As pastor of First Presbyterian Church (Pasadena, Calif.) in the 1940s, Blake led efforts to desegregate the city swimming pool, to protect the status of conscientious objectors, and to prohibit Presbyterian ministers from signing racially restrictive covenants on property. These activities made him a target of right-wing activists. By 1961, the rumor that thousands of Protestant ministers of all denominations were secretly working for the Kremlin had been widely debunked, and yet, with the fall of the Batista regime in Cuba and a coup in Laos, Californians began once again to fear communist influence at home: some of the same parties which had opposed integrating the Pasadena pool now took to leafleting congregations with accusations of their denomination's partnership with Soviet Premier Khrushchev. In May of 1961, addressing the Presbytery of Los Angeles, Blake reminded his audience that they were listening to "the same people who were McCarthy's stooges a few years ago," who had accused Dwight Eisenhower of being a Soviet puppet, and that panic about the new crop of accusations of Soviet influence was distracting churches from their work of witness. PHS holds the full address on open-reel tape, and you can listen to a clip below: 

4) Westminster Neighborhood Association (Los Angeles, Calif.) slides, 1977. (Accession no. 14-0424)

Reacting to the impoverishment of inner-city communities, and to the twin crises of discrimination in employment and real estate, the Presbytery of Los Angeles organized a neighborhood house in Watts to provide a space for community development and job-training. During the Watts Rebellion, the Westminster Neighborhood Association was the only building on its block left standing. Afterwards, renewed support from the UPCUSA Commission on Religion and Race allowed the neighborhood house to grow and thrive. Last April, we found these slides in a stash of undescribed audio-visual material held at the PC(USA) national offices in Louisville. We described the material and shipped it to Philadelphia.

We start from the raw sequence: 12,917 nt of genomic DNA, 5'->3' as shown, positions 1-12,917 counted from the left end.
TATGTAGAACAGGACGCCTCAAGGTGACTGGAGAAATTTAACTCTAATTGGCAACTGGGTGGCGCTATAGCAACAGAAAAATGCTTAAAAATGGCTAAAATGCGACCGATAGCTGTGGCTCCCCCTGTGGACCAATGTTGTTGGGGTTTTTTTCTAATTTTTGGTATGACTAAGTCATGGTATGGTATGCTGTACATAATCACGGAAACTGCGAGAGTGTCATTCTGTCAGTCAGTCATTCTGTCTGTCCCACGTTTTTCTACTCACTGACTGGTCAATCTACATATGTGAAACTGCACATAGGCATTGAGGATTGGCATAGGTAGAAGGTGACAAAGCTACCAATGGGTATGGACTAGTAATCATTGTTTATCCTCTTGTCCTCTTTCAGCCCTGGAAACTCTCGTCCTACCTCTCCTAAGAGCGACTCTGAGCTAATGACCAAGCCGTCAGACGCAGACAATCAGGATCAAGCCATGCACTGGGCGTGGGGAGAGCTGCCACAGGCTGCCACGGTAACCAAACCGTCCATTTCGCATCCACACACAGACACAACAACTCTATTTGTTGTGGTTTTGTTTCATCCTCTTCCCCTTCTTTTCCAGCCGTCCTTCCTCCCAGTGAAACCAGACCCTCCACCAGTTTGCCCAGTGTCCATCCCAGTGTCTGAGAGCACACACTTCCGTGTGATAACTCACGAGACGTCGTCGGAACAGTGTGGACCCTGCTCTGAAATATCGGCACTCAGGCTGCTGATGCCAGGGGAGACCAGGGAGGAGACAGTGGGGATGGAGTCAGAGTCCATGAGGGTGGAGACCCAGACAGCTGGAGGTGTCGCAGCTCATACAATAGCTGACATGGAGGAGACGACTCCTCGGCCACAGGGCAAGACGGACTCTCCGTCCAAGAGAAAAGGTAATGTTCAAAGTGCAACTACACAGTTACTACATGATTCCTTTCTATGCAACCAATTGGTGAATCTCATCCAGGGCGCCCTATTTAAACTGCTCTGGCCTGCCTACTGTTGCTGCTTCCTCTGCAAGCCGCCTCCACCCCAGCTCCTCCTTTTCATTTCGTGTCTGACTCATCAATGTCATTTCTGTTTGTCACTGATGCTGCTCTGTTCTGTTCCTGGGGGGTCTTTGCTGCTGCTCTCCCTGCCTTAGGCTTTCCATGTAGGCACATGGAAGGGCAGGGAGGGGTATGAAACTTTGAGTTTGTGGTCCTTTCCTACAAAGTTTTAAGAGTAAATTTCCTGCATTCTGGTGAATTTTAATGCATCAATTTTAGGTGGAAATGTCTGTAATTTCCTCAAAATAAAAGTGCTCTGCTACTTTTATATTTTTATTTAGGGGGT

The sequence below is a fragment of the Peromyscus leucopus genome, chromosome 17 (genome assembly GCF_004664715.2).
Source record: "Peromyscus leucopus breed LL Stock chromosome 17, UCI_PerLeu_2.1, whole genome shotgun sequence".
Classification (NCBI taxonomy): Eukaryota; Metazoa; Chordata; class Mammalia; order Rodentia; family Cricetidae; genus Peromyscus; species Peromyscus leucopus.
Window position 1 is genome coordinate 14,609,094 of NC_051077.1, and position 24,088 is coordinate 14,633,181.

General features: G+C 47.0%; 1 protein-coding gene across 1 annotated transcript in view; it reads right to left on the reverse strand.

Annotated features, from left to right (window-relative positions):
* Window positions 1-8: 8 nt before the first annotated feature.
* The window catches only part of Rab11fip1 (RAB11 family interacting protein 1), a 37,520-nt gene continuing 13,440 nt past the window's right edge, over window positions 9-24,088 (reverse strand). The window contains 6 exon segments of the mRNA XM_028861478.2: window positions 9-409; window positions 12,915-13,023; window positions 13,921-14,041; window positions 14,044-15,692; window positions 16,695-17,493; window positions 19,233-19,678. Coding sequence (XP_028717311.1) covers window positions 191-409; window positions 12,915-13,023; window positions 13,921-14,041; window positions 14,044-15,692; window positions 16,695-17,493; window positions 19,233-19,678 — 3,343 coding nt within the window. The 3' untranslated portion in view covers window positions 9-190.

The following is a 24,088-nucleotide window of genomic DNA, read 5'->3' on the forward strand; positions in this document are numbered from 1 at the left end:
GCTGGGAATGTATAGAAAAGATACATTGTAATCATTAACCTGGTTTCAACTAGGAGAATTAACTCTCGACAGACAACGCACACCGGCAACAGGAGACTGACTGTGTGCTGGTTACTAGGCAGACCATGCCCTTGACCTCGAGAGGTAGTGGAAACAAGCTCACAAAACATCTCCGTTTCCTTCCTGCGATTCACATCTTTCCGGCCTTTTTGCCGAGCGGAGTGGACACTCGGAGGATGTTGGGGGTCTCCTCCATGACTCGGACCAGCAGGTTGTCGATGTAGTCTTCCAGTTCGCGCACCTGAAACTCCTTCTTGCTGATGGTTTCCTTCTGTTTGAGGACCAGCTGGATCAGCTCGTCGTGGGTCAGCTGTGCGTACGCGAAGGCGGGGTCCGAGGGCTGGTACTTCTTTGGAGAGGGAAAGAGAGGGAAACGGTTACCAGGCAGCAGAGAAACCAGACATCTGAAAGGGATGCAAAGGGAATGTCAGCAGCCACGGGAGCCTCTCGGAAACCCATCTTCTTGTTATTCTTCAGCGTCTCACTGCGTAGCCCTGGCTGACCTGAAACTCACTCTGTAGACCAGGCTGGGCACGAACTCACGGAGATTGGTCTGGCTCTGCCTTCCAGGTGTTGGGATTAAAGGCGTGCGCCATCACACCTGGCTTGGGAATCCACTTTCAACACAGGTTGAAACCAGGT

Dinner at Westminster Neighborhood Association (Los Angeles, Calif.), 1977. 
5) Immanuel Presbyterian Church (Los Angeles, Calif.) minutes and registers, 1888-2000. (Accession no. 14-0538)

By 1885, First Presbyterian Church had grown to 2,600 members and established a half-dozen new churches and Sunday schools, among them a mission on Nevada Street in a rapidly growing residential area then on Los Angeles' southwest fringe. In 1888, feeling called to forego a large salary in favor of expanding the congregation's reach, First's pastor William Chichester took 100 members with him to the Nevada Street Mission and organized Immanuel Presbyterian Church. The congregation's first building went up at Tenth and Pearl in 1891, as the Presbytery of Los Angeles put it, practically "in a peach orchard." As the City of Los Angeles moved to widen Tenth Street in 1905, Immanuel's growing congregation faced a shrinking footprint for its building, and ultimately moved into a massive Gothic edifice at Wilshire Boulevard and Berendo Street. Situated on Wilshire, what church elders called "the Fifth Avenue of the West," the current church building was dedicated in 1929. Their current pastor and friend of PHS, Tony De La Rosa, sent Immanuel's records to PHS for permanent safekeeping in 2014.

Thank you, Angelenos, for contributing to your Presbyterian national archives! Is your congregation represented here? Let us help you with that.